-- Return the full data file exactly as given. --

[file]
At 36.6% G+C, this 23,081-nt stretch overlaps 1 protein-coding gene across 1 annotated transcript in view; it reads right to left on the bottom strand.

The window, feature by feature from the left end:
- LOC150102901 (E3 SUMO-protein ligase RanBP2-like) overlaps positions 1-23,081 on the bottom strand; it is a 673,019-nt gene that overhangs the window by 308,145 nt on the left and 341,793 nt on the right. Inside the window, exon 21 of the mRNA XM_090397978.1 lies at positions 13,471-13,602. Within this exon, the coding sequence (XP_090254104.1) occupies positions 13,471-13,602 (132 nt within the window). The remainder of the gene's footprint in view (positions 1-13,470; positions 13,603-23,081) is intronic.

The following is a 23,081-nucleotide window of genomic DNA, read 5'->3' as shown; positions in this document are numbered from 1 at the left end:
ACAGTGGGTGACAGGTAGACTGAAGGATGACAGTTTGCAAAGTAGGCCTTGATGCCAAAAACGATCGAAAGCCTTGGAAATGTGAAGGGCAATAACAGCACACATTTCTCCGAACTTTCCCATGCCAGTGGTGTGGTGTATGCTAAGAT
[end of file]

At 36.6% G+C, this 23,081-nt stretch overlaps 1 protein-coding gene across 1 annotated transcript in view; it reads right to left on the bottom strand.

The window, feature by feature from the left end:
- LOC150102901 (E3 SUMO-protein ligase RanBP2-like) overlaps positions 1-23,081 on the bottom strand; it is a 673,019-nt gene that overhangs the window by 308,145 nt on the left and 341,793 nt on the right. Inside the window, exon 21 of the mRNA XM_090397978.1 lies at positions 13,471-13,602. Within this exon, the coding sequence (XP_090254104.1) occupies positions 13,471-13,602 (132 nt within the window). The remainder of the gene's footprint in view (positions 1-13,470; positions 13,603-23,081) is intronic.

The following is a 23,081-nucleotide window of genomic DNA, read 5'->3' as shown; positions in this document are numbered from 1 at the left end:
ACAGTGGGTGACAGGTAGACTGAAGGATGACAGTTTGCAAAGTAGGCCTTGATGCCAAAAACGATCGAAAGCCTTGGAAATGTGAAGGGCAATAACAGCACACATTTCTCCGAACTTTCCCATGCCAGTGGTGTGGTGTATGCTAAGAT